There are some 700 recorded 9/11 memorials in the U.S. Remnants of the World Trade Center towers, typically steel girders, have been incorporated into many of the memorials. Some 1,100 pieces had been made available for that purpose. Pictured above is the 9/11 Memorial located at Fire Station 3 in Palm Beach Gardens, FL. Marty Lee photo.
I remember the time, place and what I was doing that morning. I was watching the “Today” show on NBC, and out of the corner of my eye, I saw the video of a plane hitting the World Trade Center. I thought to myself, they must be playing a trailer for an upcoming thriller movie. But no, the voices coming from the “Today” show were sounds of disbelief and horror.
9/11 occurred just one month before I started working with John Knox Village in October 2001. Living in South Florida, I watched it live from more than 1,000 miles away. However, many folks living or working at JKV today were in New York City 20 years ago. On that day, at that time, they saw firsthand another “day that will live in infamy.”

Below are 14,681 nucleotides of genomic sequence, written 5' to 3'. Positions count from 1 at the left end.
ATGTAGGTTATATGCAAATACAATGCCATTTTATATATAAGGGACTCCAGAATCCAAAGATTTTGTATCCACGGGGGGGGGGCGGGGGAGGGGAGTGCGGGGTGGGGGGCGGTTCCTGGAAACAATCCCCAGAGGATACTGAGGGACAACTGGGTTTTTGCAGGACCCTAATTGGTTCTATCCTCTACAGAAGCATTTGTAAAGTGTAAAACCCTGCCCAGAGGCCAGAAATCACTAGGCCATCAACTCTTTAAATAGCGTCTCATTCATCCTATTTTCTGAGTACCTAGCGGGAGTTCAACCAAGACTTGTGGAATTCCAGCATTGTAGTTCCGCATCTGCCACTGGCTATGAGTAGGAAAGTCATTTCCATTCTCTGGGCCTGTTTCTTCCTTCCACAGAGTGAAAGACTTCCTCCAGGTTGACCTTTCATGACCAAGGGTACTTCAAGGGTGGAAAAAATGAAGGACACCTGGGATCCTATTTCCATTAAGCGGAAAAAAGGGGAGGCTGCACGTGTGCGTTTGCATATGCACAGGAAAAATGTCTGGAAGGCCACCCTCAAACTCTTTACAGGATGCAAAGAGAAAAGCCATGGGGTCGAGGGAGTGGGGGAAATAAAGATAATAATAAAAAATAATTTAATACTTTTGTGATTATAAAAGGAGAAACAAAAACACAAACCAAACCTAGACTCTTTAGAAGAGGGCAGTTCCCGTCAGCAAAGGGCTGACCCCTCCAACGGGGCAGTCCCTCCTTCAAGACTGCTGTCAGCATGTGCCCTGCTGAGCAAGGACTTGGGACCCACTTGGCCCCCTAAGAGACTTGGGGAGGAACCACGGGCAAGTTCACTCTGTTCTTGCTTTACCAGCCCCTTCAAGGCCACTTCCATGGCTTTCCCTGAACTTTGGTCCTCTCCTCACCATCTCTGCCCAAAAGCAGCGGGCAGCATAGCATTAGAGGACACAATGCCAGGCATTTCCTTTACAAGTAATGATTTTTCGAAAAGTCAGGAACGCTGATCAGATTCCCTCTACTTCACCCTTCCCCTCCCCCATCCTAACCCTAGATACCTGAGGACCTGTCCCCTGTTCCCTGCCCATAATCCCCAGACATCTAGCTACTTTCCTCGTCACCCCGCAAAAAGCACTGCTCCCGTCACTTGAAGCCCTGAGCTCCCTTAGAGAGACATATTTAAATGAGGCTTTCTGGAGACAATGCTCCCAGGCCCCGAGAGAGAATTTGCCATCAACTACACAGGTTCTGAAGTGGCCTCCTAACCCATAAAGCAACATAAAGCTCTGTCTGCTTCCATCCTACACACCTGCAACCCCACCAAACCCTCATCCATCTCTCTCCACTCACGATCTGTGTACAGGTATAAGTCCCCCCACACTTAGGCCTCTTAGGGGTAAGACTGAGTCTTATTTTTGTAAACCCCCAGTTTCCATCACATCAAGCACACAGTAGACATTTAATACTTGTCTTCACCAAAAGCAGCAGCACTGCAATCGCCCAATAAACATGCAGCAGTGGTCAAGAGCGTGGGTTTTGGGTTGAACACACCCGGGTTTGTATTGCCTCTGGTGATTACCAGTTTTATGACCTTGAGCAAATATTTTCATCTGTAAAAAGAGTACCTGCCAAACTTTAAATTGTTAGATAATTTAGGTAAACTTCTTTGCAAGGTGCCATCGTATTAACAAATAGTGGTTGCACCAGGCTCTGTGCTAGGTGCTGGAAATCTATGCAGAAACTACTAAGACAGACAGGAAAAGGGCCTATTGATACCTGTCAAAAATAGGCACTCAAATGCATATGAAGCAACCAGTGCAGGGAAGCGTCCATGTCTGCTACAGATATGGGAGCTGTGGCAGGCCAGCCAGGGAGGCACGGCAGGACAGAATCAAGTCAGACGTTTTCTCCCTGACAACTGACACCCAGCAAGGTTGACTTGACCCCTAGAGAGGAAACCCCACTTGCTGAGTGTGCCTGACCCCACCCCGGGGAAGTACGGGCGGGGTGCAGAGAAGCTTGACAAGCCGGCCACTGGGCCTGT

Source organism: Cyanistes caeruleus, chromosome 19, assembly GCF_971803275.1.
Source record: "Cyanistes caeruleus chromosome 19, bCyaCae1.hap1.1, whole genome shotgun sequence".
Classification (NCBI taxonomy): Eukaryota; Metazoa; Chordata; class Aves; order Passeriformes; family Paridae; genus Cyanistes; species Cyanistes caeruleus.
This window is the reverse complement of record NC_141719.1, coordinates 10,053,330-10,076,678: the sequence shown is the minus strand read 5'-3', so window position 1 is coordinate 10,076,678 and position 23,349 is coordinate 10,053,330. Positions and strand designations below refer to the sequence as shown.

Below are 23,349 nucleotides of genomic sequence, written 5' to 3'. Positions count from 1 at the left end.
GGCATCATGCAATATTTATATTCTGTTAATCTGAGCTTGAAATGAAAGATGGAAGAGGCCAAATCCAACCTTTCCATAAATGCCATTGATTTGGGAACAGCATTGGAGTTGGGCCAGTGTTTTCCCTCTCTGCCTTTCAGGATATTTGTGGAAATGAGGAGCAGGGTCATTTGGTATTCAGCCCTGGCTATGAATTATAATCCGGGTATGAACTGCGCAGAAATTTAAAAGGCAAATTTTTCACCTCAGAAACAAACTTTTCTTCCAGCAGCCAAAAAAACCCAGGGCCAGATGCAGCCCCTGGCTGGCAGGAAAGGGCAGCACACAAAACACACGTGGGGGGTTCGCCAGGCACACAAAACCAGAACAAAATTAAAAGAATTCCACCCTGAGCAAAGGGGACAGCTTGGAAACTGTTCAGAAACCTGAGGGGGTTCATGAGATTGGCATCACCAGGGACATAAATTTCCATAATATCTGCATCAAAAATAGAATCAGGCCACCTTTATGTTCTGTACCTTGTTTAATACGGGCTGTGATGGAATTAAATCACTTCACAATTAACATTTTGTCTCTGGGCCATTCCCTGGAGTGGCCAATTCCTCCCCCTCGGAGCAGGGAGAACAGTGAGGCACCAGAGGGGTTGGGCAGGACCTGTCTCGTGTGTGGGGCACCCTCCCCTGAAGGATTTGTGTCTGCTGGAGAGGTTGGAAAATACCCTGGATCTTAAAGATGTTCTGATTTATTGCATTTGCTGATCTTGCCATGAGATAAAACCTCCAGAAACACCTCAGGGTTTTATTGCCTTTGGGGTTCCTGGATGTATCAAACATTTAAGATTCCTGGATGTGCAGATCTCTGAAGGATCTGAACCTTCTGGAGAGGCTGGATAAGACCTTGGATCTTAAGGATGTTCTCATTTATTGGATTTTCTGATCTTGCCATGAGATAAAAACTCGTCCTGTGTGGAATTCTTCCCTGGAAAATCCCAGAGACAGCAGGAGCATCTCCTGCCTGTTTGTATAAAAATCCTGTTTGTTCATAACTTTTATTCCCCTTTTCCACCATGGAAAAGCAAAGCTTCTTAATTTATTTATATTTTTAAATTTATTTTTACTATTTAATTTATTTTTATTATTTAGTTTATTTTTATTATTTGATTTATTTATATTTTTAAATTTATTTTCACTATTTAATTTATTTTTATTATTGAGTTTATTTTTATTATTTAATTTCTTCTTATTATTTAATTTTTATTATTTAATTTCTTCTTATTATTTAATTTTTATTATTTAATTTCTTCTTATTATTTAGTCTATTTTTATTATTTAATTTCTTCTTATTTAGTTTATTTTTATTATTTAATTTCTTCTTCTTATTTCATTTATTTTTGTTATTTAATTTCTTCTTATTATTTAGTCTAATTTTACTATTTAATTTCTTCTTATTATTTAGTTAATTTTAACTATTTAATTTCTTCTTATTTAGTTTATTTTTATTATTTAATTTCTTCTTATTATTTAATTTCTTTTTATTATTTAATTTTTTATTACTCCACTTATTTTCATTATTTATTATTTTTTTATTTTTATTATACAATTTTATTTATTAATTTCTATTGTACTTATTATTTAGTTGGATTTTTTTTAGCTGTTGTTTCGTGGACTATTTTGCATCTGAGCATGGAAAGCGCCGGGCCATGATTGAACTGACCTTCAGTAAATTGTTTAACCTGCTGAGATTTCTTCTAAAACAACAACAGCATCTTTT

Dr. Paul Rosen and his wife Sue were living in NYC on the 29th floor of an apartment building at 72nd Street and York Avenue (across the street from Sotheby’s). “We had a direct view toward the World Trade Center,” Dr. Rosen said.